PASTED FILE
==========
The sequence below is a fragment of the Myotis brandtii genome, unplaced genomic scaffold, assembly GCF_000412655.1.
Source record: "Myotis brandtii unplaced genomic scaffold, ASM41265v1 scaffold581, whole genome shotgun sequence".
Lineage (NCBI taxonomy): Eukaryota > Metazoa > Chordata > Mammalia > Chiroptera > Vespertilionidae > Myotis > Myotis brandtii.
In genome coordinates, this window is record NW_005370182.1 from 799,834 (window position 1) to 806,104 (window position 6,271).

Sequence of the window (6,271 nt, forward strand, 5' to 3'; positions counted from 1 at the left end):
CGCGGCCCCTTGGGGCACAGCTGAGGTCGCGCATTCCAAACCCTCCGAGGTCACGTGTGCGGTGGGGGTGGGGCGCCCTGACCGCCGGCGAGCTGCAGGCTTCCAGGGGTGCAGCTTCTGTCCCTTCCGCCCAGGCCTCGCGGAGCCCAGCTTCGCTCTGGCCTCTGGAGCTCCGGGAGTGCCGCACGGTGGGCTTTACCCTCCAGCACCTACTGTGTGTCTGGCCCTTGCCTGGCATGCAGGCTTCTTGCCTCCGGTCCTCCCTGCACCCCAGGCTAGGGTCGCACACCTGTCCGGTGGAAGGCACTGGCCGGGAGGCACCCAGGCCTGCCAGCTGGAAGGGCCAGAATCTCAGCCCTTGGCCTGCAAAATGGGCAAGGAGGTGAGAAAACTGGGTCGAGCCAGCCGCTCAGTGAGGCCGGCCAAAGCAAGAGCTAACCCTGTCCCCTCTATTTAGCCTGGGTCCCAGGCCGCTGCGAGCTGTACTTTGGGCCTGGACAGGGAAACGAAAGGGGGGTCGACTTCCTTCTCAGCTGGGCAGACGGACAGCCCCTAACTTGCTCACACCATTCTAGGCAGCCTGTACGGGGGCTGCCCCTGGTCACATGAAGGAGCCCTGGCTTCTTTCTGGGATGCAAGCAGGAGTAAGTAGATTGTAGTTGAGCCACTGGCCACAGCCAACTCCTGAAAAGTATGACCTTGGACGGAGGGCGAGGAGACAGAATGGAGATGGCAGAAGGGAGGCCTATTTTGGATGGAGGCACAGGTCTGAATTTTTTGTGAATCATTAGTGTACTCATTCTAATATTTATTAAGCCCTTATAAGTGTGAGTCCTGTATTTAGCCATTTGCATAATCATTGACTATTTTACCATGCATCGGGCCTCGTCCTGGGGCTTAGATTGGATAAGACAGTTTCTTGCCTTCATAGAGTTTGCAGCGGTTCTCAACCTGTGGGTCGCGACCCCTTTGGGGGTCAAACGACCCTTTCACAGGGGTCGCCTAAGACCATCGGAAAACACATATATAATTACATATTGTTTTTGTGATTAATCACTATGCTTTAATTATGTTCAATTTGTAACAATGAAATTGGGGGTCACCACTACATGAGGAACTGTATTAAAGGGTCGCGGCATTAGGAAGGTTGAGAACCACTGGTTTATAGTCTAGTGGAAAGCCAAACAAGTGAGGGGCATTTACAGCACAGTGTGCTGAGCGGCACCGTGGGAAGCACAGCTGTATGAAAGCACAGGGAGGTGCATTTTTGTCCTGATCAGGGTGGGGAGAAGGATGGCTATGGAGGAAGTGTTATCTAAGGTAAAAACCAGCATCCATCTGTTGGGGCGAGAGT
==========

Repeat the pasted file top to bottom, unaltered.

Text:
The sequence below is a fragment of the Myotis brandtii genome, unplaced genomic scaffold, assembly GCF_000412655.1.
Source record: "Myotis brandtii unplaced genomic scaffold, ASM41265v1 scaffold581, whole genome shotgun sequence".
Lineage (NCBI taxonomy): Eukaryota > Metazoa > Chordata > Mammalia > Chiroptera > Vespertilionidae > Myotis > Myotis brandtii.
In genome coordinates, this window is record NW_005370182.1 from 799,834 (window position 1) to 806,104 (window position 6,271).

Sequence of the window (6,271 nt, forward strand, 5' to 3'; positions counted from 1 at the left end):
CGCGGCCCCTTGGGGCACAGCTGAGGTCGCGCATTCCAAACCCTCCGAGGTCACGTGTGCGGTGGGGGTGGGGCGCCCTGACCGCCGGCGAGCTGCAGGCTTCCAGGGGTGCAGCTTCTGTCCCTTCCGCCCAGGCCTCGCGGAGCCCAGCTTCGCTCTGGCCTCTGGAGCTCCGGGAGTGCCGCACGGTGGGCTTTACCCTCCAGCACCTACTGTGTGTCTGGCCCTTGCCTGGCATGCAGGCTTCTTGCCTCCGGTCCTCCCTGCACCCCAGGCTAGGGTCGCACACCTGTCCGGTGGAAGGCACTGGCCGGGAGGCACCCAGGCCTGCCAGCTGGAAGGGCCAGAATCTCAGCCCTTGGCCTGCAAAATGGGCAAGGAGGTGAGAAAACTGGGTCGAGCCAGCCGCTCAGTGAGGCCGGCCAAAGCAAGAGCTAACCCTGTCCCCTCTATTTAGCCTGGGTCCCAGGCCGCTGCGAGCTGTACTTTGGGCCTGGACAGGGAAACGAAAGGGGGGTCGACTTCCTTCTCAGCTGGGCAGACGGACAGCCCCTAACTTGCTCACACCATTCTAGGCAGCCTGTACGGGGGCTGCCCCTGGTCACATGAAGGAGCCCTGGCTTCTTTCTGGGATGCAAGCAGGAGTAAGTAGATTGTAGTTGAGCCACTGGCCACAGCCAACTCCTGAAAAGTATGACCTTGGACGGAGGGCGAGGAGACAGAATGGAGATGGCAGAAGGGAGGCCTATTTTGGATGGAGGCACAGGTCTGAATTTTTTGTGAATCATTAGTGTACTCATTCTAATATTTATTAAGCCCTTATAAGTGTGAGTCCTGTATTTAGCCATTTGCATAATCATTGACTATTTTACCATGCATCGGGCCTCGTCCTGGGGCTTAGATTGGATAAGACAGTTTCTTGCCTTCATAGAGTTTGCAGCGGTTCTCAACCTGTGGGTCGCGACCCCTTTGGGGGTCAAACGACCCTTTCACAGGGGTCGCCTAAGACCATCGGAAAACACATATATAATTACATATTGTTTTTGTGATTAATCACTATGCTTTAATTATGTTCAATTTGTAACAATGAAATTGGGGGTCACCACTACATGAGGAACTGTATTAAAGGGTCGCGGCATTAGGAAGGTTGAGAACCACTGGTTTATAGTCTAGTGGAAAGCCAAACAAGTGAGGGGCATTTACAGCACAGTGTGCTGAGCGGCACCGTGGGAAGCACAGCTGTATGAAAGCACAGGGAGGTGCATTTTTGTCCTGATCAGGGTGGGGAGAAGGATGGCTATGGAGGAAGTGTTATCTAAGGTAAAAACCAGCATCCATCTGTTGGGGCGAGAGT